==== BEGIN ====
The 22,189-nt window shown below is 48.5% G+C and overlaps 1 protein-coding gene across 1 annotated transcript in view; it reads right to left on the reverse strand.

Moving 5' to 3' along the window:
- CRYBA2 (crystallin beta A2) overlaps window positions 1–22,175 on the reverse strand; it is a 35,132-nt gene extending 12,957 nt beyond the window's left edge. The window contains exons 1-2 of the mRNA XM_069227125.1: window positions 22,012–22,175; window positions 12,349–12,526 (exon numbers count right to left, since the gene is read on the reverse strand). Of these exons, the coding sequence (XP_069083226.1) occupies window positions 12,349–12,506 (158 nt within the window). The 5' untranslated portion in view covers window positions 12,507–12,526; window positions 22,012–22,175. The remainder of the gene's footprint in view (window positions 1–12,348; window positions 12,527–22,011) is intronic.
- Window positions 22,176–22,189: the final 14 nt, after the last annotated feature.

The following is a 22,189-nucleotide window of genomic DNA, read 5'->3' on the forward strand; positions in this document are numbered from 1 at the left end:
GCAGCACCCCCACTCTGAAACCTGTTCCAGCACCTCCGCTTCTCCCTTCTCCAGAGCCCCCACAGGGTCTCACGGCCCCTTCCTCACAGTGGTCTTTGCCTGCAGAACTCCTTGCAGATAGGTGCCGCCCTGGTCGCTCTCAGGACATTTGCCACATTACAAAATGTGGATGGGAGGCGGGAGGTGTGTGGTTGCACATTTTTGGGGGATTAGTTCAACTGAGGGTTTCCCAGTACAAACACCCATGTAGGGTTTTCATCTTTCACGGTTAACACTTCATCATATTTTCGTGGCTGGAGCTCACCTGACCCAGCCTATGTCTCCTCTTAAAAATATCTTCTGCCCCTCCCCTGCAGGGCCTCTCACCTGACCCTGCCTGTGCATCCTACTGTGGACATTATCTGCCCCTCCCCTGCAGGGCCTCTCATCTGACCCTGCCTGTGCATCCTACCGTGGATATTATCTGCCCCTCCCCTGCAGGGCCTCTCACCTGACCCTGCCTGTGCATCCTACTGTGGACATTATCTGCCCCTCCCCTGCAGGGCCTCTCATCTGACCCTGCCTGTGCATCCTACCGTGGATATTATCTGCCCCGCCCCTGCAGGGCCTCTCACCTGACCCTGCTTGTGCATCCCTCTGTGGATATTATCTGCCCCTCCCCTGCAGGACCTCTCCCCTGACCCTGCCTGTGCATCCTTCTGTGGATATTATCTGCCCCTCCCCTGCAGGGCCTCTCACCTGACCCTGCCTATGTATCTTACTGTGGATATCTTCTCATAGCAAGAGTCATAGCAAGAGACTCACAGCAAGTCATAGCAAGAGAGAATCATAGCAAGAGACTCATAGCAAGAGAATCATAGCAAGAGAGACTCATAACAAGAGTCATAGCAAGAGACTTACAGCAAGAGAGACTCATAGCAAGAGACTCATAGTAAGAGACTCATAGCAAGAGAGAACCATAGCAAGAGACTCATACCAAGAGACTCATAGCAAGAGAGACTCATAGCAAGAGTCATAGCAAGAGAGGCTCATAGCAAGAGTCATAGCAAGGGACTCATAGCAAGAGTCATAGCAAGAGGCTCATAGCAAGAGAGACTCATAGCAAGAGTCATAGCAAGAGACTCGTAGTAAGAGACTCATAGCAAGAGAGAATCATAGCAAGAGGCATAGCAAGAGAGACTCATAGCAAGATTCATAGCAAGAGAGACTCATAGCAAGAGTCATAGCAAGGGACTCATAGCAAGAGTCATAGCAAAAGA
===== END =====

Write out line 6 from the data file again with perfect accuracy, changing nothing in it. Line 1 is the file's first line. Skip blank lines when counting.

GCAGCACCCCCACTCTGAAACCTGTTCCAGCACCTCCGCTTCTCCCTTCTCCAGAGCCCCCACAGGGTCTCACGGCCCCTTCCTCACAGTGGTCTTTGCCTGCAGAACTCCTTGCAGATAGGTGCCGCCCTGGTCGCTCTCAGGACATTTGCCACATTACAAAATGTGGATGGGAGGCGGGAGGTGTGTGGTTGCACATTTTTGGGGGATTAGTTCAACTGAGGGTTTCCCAGTACAAACACCCATGTAGGGTTTTCATCTTTCACGGTTAACACTTCATCATATTTTCGTGGCTGGAGCTCACCTGACCCAGCCTATGTCTCCTCTTAAAAATATCTTCTGCCCCTCCCCTGCAGGGCCTCTCACCTGACCCTGCCTGTGCATCCTACTGTGGACATTATCTGCCCCTCCCCTGCAGGGCCTCTCATCTGACCCTGCCTGTGCATCCTACCGTGGATATTATCTGCCCCTCCCCTGCAGGGCCTCTCACCTGACCCTGCCTGTGCATCCTACTGTGGACATTATCTGCCCCTCCCCTGCAGGGCCTCTCATCTGACCCTGCCTGTGCATCCTACCGTGGATATTATCTGCCCCGCCCCTGCAGGGCCTCTCACCTGACCCTGCTTGTGCATCCCTCTGTGGATATTATCTGCCCCTCCCCTGCAGGACCTCTCCCCTGACCCTGCCTGTGCATCCTTCTGTGGATATTATCTGCCCCTCCCCTGCAGGGCCTCTCACCTGACCCTGCCTATGTATCTTACTGTGGATATCTTCTCATAGCAAGAGTCATAGCAAGAGACTCACAGCAAGTCATAGCAAGAGAGAATCATAGCAAGAGACTCATAGCAAGAGAATCATAGCAAGAGAGACTCATAACAAGAGTCATAGCAAGAGACTTACAGCAAGAGAGACTCATAGCAAGAGACTCATAGTAAGAGACTCATAGCAAGAGAGAACCATAGCAAGAGACTCATACCAAGAGACTCATAGCAAGAGAGACTCATAGCAAGAGTCATAGCAAGAGAGGCTCATAGCAAGAGTCATAGCAAGGGACTCATAGCAAGAGTCATAGCAAGAGGCTCATAGCAAGAGAGACTCATAGCAAGAGTCATAGCAAGAGACTCGTAGTAAGAGACTCATAGCAAGAGAGAATCATAGCAAGAGGCATAGCAAGAGAGACTCATAGCAAGATTCATAGCAAGAGAGACTCATAGCAAGAGTCATAGCAAGGGACTCATAGCAAGAGTCATAGCAAAAGA